Team co-led by Jennifer Davis uses rainbow reporter cell technology to track cardiomyocytes
Jennifer Davis and her colleagues at the UW Institute for Stem Cell & Regenerative Medicine (ISCRM) are studying how cell therapy helps damaged hearts become remuscularized. One theory is that the process is driven primarily by proliferation – in other words, transplanted cardiomyocytes divide and replicate, creating large colonies of new muscle cells. Another theory is that engrafted cardiomyocytes undergo hypertrophy and grow bigger and stronger. Uncertainty lingers, however, because the tools used to examine the grafts have so far lacked the precision to deliver a definitive verdict.
Now, a new paper published April 19 in the journal Circulation details the use of rainbow cell technology to demonstrate that injected cells do proliferate, a finding that could help researchers enhance the efficacy of cell therapy for heart disease and perhaps conditions impacting other organs in the human body. The study was co-led by Dr. Davis, associate professor of lab medicine and pathology and bioengineering, and Nate Sniadecki, professor of mechanical engineering.
The findings come at an exciting time for heart research. In 2018, a study led by Charles Murry, joint professor of lab medicine and pathology, cardiology and bioengineering, and director of ISCRM, demonstrated that stem cell-derived cardiomyocytes could be used to regenerate heart tissue in non-human primates by forming grafts of healthy heart muscle cells, preventing the scarring that inhibits heart functioning after heart attacks while promoting significant recovery. Rainbow reporter technology gives researchers like Dr. Murry new ways to better understand how cell therapy works – and how to improve it.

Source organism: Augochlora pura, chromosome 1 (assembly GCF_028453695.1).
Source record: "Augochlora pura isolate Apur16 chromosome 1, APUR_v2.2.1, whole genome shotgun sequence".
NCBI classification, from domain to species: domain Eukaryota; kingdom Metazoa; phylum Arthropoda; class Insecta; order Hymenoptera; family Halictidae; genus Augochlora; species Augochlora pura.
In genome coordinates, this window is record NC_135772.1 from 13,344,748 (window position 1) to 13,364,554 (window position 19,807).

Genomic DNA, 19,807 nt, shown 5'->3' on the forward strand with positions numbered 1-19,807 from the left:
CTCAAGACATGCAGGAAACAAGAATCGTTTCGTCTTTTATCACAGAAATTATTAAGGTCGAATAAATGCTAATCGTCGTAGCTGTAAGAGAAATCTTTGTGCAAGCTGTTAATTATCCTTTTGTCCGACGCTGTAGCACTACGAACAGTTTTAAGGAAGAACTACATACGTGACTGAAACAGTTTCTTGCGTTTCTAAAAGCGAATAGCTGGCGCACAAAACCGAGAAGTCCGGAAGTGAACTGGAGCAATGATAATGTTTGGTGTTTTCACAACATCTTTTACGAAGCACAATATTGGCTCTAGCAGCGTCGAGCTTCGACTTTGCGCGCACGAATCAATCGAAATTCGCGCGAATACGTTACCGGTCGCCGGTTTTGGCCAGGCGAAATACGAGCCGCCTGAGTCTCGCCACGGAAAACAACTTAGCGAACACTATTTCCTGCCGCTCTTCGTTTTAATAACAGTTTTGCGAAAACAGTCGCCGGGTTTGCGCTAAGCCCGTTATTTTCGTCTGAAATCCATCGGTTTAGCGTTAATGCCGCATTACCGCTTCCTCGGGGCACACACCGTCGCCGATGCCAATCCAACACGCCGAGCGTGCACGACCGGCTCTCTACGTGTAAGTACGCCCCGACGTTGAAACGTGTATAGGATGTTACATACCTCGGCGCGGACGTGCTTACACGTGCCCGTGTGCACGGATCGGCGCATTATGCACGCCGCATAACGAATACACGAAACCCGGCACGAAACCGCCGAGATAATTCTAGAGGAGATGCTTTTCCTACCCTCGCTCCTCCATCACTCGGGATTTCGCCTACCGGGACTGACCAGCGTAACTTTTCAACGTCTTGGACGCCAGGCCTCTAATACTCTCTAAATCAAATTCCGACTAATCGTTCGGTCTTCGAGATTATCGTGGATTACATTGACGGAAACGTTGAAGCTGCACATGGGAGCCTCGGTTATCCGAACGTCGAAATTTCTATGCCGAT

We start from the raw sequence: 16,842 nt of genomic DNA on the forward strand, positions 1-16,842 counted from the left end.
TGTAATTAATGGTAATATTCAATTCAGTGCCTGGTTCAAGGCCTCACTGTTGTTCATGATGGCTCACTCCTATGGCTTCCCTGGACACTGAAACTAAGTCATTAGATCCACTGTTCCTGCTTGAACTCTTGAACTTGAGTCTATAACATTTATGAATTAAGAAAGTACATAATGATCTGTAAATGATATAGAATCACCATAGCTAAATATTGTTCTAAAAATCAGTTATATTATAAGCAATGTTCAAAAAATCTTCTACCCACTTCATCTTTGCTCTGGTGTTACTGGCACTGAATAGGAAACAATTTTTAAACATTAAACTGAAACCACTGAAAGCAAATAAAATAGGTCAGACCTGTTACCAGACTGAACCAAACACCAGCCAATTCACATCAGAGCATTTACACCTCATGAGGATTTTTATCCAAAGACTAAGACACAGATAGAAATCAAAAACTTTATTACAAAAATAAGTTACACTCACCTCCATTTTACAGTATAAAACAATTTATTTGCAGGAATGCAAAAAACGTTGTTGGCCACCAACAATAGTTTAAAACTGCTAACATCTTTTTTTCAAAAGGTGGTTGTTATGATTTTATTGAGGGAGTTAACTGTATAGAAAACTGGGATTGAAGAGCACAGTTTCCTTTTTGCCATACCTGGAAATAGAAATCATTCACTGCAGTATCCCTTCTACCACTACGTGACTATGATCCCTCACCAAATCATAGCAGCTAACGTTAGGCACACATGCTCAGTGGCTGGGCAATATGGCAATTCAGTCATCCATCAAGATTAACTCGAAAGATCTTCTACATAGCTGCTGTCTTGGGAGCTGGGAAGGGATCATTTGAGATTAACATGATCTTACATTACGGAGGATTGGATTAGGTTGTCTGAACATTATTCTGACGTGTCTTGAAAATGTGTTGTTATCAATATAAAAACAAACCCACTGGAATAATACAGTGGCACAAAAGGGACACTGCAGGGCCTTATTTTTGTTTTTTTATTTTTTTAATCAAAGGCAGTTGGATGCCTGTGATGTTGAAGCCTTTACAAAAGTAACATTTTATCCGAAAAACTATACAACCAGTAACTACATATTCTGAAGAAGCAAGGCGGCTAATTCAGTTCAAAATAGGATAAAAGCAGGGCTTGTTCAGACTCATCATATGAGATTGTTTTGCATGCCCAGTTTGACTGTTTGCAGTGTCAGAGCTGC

The technology used in the investigation was developed by the paper’s lead author, Danny El-Nachef, PhD, now a senior scientist as Sana Biotechnology. As a postdoc in the Davis and Sniadecki labs, El-Nachef engineered human stem cells embedded with color-coding genes found naturally in jellyfish, sea anemones, and coral. When activated, those genes turn on proteins that become fluorescent tracers, which in turn, make it possible to follow individual cells as they move and divide in laboratory environments. Just as importantly, the first generation of color-coded cells pass their unique fluorescence barcode on to their progeny, enabling lineage tracing of individual cells.
Improving cell therapy
“There’s not a lot of tools out there to see if these cells are growing, dividing, and proliferating,” says Dr. Davis. “That’s why we built the lines of rainbow cells. We can inject a mixture of individually colored cells into a rat heart. If the cells didn’t proliferate, you would just see red, blue, and green all by itself. But if you see a cluster of red or a cluster of blue, that means those cells all came from the original single-colored cell. We saw conclusively that some percentage of the graft is due to proliferation.”
Understanding how and why certain cells continue to grow and make new muscle in the heart and why others do not starts with the nature of cell identity. As a cell grows up to perform a specific function, like contracting, secreting hormones, or forming scars, it passes through various states of plasticity. Youthful cells have a greater proliferative potential, while more mature cells divide more slowly or not at all. Insights into the nature of cell proliferation could help researchers carefully control the process, improving outcomes for patients.
The rainbow reporter tool described in the paper could have implications for another challenge inherent in cell therapy: manufacturing. “Successfully growing a graft to heal a heart requires more than half a billion cells,” says Dr. Sniadecki. “That’s staggering from a manufacturing standpoint. It goes to reason the more we understand how our cells proliferate, the better we are going to be at growing them at the scale we need.”
This article was excerpted from an ISCRM article; read the full story here.